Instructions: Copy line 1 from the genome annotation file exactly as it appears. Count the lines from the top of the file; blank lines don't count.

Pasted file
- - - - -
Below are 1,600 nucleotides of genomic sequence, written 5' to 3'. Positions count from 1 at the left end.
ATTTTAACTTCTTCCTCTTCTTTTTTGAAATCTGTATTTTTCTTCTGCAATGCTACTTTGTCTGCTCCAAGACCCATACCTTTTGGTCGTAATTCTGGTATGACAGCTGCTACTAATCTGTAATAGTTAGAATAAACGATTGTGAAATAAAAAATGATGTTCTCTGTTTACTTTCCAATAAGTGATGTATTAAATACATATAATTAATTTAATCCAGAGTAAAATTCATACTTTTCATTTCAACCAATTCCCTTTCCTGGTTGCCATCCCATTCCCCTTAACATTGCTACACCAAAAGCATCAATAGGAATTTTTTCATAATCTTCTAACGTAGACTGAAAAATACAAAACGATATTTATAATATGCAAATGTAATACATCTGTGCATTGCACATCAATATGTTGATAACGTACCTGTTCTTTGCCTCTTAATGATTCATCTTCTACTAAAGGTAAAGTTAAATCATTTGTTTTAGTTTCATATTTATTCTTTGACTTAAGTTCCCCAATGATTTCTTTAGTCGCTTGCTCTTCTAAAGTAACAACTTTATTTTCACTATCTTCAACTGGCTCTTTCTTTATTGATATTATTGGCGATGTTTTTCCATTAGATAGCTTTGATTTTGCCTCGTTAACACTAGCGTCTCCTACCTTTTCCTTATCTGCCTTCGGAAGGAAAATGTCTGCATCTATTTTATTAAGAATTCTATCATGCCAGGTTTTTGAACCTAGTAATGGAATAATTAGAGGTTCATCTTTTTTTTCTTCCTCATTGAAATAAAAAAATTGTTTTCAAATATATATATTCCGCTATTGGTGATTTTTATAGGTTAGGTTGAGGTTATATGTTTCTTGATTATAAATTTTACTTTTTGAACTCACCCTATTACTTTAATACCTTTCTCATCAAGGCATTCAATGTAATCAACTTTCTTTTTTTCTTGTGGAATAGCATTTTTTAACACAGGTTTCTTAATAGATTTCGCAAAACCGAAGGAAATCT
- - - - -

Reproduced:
Below are 1,600 nucleotides of genomic sequence, written 5' to 3'. Positions count from 1 at the left end.